Palliative wound care

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Relieving symptoms, listening and improvising

Palliative wound care is no longer about healing a cancer-related wound, it's about holistic care and symptom relief.

By Anke Kayser

For patients and their families, the mental and physical effects are an immensely heavy burden. Nevertheless, the care provided to these people during their often very limited time left seeks to achieve a high quality of life. How the patient feels takes absolute priority. The needs expressed by patients can vary greatly and cannot be reduced to a universal formula.

For those caring for people with ulcerating cancer wounds, it's essential to always be aware of the person as a whole and to treat them with respect. This is because patients notice even the slightest careless remark or nonverbal behavior, and it can deeply injure their sense of dignity.

Not infrequently it is a challenge for both patients as well as caregivers and family members that the clearly visible, often foul-smelling cancer wounds no longer allow them to push aside the life-threatening illness, and this can even lead to disgust and refusal. This is why the main focus of palliative care is now on relieving symptoms, including reducing odors, while being respectful of patients' dignity and self-determination. It also focuses on providing psychosocial support to patients and their family members.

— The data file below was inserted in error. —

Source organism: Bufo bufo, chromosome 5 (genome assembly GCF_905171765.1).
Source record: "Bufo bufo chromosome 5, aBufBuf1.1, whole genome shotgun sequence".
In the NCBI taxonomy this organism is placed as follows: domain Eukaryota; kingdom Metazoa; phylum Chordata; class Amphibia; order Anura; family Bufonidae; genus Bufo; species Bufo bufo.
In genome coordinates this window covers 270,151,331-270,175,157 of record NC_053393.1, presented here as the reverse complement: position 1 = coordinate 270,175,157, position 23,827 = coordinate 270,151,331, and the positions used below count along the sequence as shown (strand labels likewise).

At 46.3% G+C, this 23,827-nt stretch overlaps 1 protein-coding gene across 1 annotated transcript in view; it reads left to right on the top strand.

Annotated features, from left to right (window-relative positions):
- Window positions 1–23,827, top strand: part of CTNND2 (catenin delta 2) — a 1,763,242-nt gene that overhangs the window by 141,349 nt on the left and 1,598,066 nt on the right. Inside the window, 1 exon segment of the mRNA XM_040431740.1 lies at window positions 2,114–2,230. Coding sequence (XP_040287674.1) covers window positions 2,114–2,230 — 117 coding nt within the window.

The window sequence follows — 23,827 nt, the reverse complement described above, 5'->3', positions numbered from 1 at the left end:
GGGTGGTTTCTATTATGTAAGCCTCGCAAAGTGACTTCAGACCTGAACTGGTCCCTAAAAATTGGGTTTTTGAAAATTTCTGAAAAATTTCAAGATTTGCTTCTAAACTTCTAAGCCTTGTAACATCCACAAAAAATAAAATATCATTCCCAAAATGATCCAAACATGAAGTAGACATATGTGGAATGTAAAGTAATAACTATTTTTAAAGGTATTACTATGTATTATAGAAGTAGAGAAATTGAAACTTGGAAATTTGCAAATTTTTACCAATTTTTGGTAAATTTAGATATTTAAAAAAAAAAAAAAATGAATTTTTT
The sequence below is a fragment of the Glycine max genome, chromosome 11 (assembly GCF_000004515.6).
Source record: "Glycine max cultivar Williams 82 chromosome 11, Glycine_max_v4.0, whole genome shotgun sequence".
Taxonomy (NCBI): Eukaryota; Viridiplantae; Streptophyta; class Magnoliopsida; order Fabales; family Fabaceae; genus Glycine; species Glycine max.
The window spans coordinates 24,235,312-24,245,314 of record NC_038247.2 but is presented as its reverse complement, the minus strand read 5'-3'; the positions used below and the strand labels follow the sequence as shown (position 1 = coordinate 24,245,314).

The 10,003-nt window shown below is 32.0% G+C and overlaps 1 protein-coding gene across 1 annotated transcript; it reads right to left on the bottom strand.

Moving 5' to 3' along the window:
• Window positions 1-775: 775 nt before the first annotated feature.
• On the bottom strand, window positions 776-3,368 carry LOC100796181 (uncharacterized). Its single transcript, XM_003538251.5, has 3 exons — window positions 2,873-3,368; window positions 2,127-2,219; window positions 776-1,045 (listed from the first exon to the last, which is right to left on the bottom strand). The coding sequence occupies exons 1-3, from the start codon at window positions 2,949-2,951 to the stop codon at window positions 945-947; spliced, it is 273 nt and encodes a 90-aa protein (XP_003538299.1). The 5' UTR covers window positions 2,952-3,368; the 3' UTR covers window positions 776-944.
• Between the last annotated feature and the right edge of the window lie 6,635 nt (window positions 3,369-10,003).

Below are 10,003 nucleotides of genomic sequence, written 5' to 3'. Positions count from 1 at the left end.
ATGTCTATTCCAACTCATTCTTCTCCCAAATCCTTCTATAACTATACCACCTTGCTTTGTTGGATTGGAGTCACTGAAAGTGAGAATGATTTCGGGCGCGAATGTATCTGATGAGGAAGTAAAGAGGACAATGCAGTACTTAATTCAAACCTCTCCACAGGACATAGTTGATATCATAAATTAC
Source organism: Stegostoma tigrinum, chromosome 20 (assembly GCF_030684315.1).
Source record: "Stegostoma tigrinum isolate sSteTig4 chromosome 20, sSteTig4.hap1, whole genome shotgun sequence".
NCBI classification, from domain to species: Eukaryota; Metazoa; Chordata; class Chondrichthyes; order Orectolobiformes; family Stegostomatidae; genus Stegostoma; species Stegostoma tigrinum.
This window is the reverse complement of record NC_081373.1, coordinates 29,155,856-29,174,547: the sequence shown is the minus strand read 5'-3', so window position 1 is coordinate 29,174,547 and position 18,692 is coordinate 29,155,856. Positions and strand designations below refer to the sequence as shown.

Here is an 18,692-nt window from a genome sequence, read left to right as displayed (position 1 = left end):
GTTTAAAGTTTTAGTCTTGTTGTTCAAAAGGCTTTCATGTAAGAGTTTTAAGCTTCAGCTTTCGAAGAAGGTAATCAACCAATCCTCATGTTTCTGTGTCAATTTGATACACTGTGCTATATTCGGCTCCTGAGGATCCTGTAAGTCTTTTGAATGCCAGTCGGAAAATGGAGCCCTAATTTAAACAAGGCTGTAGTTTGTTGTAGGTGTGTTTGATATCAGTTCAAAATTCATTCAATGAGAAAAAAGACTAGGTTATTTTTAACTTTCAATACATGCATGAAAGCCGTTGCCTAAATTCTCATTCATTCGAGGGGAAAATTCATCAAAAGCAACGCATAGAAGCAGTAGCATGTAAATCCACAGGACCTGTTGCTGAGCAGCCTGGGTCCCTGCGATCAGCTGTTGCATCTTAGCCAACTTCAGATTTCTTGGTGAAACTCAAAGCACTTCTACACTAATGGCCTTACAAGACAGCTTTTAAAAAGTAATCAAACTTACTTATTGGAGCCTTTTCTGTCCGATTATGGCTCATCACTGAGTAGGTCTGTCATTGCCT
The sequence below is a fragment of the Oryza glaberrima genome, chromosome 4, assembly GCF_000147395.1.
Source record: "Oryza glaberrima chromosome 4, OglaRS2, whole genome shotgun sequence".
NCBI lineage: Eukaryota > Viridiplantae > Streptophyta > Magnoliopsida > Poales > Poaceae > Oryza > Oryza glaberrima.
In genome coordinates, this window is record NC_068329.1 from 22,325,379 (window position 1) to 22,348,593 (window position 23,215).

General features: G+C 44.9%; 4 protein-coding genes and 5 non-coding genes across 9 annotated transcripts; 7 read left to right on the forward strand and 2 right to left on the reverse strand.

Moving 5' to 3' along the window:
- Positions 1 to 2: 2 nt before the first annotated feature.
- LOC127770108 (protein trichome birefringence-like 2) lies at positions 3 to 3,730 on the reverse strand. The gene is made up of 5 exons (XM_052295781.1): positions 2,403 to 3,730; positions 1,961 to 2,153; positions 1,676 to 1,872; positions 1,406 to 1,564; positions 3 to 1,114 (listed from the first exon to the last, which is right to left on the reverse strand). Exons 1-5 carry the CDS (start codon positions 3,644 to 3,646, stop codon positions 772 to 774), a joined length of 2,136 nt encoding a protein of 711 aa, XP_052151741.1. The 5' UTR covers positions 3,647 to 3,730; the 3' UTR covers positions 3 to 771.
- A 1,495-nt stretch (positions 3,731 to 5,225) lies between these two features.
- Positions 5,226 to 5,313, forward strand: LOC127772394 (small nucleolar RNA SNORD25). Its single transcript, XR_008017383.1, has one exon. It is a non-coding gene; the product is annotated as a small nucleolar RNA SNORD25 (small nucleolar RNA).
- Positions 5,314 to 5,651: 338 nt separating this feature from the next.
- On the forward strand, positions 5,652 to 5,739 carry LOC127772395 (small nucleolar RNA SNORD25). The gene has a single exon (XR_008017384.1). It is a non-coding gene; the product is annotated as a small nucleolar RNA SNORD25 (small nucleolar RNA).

In order to help as much as possible in such a situation, unconventional paths often need to be taken and creative solutions sought out. It's also important to be able to rely on an interprofessional team to exhaust all options for assistance. Oncologists, pain therapists, psycho-oncologists, internists, surgeons, orthopedic surgeons, nutritionists, physical therapists, occupational therapists, speech therapists, nurses, palliative care nurses and wound specialists all act in concert for the patient. Reciprocal, consistent communication as partners is important. So far there have been no objective statements on the effectiveness and benefit of the various dressings available on the market. What dressing is ultimately the right one to relieve the patient's suffering the most efficiently is not infrequently a matter of trying them out. Whether this dressing's mode of action is desired for this kind of wound should always be closely scrutinized.